Skip to content

ECLIPSE 2024: NOTL roads to close, fire stations to be staffed on April 8

Expect residential streets in both Old Town Niagara-on-the-Lake and Virgil to be closed to traffic for the solar eclipse Monday
road closed AdobeStock
Stock image

Niagara-on-the-Lake Coun. and Deputy Lord Mayor Erwin Wiens expects the town to be busier than ever for the solar eclipse on Monday, April 8. 

Because of that, he says residents should expect many residential streets in both Old Town and Virgil to be closed to outside traffic that day. Approximately 50 per cent of the town’s volunteer firefighters will be staffing each of the fire departments that day and for town staff, it will be anything but business as usual. 

“I want to stress that we began preparing for this more than a year ago,” Wiens told The Local Tuesday. “Each fire station will be staffed and ready to go all day. With the amount of traffic we expect, we need to have firefighters at the stations ready to go in the case of any emergency.”

Barricades will close off residential streets so they don’t become parking lots for people looking for a place to stop,. Main arteries, including Mississagua, John, Queen, Lakeshore and Mary Streets, will remain open to move traffic into and out of town. The Niagara River Parkway, governed by the Niagara Parks Police, will remain open through NOTL, although closures of the parkway are planned in areas of Niagara Fall and Fort Erie.

“Town staff will not be doing their daily work that day,” added Weins. “Staff will be positioned around the town strategically to react to issues that might arise, things like a tree coming down, a culvert overflowing, a water main break, the things they normally respond to.”

Lord Mayor Gary Zalepa and Wiens will be on standby all day, as well. 

Wiens said that NOTL fire chief Jay Plato has been meeting weekly with a region-wide team of first responders to plan for all eventualities. 

“In case of major emergencies we have access to Niagara Helicopters, who work very closely with Niagara Parks Police in case we need to use them for evacuation,” said Wiens. “It may seem like we are going over the top, but we’re doing this to ensure everything runs smoothly.”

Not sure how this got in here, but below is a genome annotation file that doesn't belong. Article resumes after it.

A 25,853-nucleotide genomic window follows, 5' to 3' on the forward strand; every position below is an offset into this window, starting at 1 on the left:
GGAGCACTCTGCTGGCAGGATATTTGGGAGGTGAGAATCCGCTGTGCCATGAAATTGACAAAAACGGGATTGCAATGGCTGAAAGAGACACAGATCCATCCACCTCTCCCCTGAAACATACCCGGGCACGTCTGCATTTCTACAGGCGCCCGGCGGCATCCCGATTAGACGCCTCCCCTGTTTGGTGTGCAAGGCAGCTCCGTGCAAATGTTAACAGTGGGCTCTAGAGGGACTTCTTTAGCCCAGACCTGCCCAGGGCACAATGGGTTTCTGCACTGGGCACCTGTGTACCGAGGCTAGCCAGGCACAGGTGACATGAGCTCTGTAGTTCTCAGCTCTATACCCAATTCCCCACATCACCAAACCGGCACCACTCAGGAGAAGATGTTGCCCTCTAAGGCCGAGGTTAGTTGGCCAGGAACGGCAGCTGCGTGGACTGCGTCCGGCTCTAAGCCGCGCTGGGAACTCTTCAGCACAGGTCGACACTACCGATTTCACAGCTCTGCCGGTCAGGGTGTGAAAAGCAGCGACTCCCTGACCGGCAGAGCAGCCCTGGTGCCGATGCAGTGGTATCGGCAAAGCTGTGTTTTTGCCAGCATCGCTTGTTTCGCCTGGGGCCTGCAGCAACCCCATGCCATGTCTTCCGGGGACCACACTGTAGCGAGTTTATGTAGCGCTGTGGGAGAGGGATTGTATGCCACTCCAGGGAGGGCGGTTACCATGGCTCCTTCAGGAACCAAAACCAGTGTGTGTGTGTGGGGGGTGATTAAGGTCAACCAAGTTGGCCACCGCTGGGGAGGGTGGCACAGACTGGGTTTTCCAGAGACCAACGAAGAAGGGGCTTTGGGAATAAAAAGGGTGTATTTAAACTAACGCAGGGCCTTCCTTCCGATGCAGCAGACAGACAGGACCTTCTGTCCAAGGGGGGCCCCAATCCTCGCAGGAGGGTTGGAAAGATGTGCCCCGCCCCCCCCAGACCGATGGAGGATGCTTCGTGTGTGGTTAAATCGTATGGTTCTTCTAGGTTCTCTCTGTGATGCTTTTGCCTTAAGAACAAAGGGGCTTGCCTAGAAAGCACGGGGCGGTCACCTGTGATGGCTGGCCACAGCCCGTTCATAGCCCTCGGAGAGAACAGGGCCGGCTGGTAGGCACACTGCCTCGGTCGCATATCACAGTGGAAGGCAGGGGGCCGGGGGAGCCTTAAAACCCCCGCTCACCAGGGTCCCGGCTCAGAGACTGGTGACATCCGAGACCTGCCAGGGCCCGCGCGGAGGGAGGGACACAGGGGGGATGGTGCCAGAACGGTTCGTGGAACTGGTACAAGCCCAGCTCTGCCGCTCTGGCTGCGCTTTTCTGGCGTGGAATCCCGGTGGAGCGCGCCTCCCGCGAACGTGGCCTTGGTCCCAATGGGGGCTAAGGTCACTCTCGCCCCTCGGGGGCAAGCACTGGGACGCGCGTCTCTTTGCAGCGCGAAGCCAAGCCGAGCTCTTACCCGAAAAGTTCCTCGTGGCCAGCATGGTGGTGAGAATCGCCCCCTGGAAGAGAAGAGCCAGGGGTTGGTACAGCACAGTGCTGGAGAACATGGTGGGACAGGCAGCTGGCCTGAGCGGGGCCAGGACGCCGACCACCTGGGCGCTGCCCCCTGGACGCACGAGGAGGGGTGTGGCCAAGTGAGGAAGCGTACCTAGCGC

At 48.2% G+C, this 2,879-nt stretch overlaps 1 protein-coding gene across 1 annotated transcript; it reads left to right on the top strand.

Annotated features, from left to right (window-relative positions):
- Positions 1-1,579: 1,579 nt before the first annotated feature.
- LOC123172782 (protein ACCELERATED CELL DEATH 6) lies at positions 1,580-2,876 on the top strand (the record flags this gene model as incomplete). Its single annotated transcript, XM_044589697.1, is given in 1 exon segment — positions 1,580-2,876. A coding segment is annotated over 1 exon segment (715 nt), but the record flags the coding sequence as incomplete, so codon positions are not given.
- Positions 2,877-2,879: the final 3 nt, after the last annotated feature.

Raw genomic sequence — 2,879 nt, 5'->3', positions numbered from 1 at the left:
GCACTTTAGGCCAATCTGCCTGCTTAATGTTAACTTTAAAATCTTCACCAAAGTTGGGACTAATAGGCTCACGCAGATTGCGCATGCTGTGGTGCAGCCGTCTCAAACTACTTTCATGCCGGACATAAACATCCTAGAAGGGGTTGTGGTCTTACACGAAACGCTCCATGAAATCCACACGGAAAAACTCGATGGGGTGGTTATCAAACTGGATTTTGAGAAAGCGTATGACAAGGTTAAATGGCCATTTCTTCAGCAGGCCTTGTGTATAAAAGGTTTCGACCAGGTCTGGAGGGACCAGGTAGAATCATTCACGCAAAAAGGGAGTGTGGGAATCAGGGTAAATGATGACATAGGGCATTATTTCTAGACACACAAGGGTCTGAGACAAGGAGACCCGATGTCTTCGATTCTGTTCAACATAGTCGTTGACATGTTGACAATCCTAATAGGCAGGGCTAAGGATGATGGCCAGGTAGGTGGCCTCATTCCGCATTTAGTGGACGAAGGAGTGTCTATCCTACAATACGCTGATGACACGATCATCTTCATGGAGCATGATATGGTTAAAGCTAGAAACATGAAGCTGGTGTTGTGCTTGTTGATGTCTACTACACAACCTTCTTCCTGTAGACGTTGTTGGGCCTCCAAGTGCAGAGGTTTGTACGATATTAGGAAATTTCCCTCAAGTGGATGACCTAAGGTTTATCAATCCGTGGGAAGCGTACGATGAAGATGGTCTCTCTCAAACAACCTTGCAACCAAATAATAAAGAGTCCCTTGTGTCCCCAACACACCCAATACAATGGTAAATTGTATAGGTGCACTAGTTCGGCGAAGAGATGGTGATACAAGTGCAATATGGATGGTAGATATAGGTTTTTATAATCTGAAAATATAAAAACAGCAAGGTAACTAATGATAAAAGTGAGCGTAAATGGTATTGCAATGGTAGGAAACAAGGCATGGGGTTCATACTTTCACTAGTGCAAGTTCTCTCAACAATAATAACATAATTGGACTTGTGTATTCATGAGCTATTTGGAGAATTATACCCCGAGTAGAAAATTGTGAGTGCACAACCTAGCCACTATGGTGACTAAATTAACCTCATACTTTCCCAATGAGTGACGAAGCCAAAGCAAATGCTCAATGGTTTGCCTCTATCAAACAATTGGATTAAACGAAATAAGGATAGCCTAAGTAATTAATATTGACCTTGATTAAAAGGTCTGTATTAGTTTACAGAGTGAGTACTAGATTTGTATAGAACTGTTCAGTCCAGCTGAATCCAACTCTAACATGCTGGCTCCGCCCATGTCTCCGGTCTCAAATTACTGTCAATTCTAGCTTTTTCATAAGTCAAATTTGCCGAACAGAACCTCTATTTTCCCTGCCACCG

Wiens says he doesn’t expect to have an overwhelming police presence in the town, as the major focus of the Niagara Regional Police Service, with all hands on deck Monday, is aimed at the much larger crowds expected next door in Niagara Falls and Fort Erie. 

Asked whether or not the town had considered hosting an official event for the eclipse, Wiens said it was never up for discussion. 

“We did not want to, because I’m not sure we’re prepared to do that sort of thing,” said Wiens. “We have done the Tragically Hip (and other large concerts on the common), but this is different. We just let our tourism industry handle this. The hotels and the Airbnbs are full.” 

Many of the wineries are hosting events, and some neighbourhoods are planning to host street parties, but there is no official town-organized eclipse-watching gathering. 

“We’re taking the normal, everyday attitude to tourism, understanding that it is going to be busy,” said Wiens. “We know they are coming, we knew that a year ago. We’re definitely open for business, we’re definitely welcoming anybody who comes, but we didn’t feel the need to advertise it.” 

The town, he says, opted not to distribute solar filter glasses because they are recommending that people don’t look up at the solar eclipse. 

“What happens if they don’t use the glasses correctly?” he asked. “We took the position toward safety. Don’t look up at the sun, but if you do, use the proper glasses.”

As a member of the board of directors of the Niagara Parks Commission, Wiens has been privy to much of the decision-making for Niagara Falls’ plans to welcome visitors Monday. 

“A lot of what they are doing there is to try to disperse the number of people leaving every hour,” Wiens explained. “They were worried about a million people leaving all at the same time. So they have events to encourage people to stay to try to get 100,000 people to leave every hour.”

Finally, the last major concern for Wiens and the town is the possibility of internet outages. On Monday, several portable mobile cellular sites that provide temporary coverage when regular coverage is compromised were moved into Niagara Falls. 

“They’re called COWs (Cells on Wheels), basically relays,” Wiens explained. “A million people all getting on the data at the same time might shut the system down. We have to be prepared for that.”

A press release from the town with details about the road closures is expected sometime Wednesday.

“If it all runs seamingly and everyone says we overreacted,” concluded Wiens, “then that will be the perfect end to the day.”

Other ECLIPSE 2024 articles in the NOTL Local: 

St. Davids students take a trip to the moon

Provincial task force has been key in preparing for the eclipse

Whether through special glasses or a colander, watch it safely

Niagara police and emergency services getting ready for biggest crowd ever

The science, mathematics and history behind it

Mike Balsom

About the Author: Mike Balsom

With a background in radio and television, Mike Balsom has been covering news and events across the Niagara Region for more than 35 years
Read more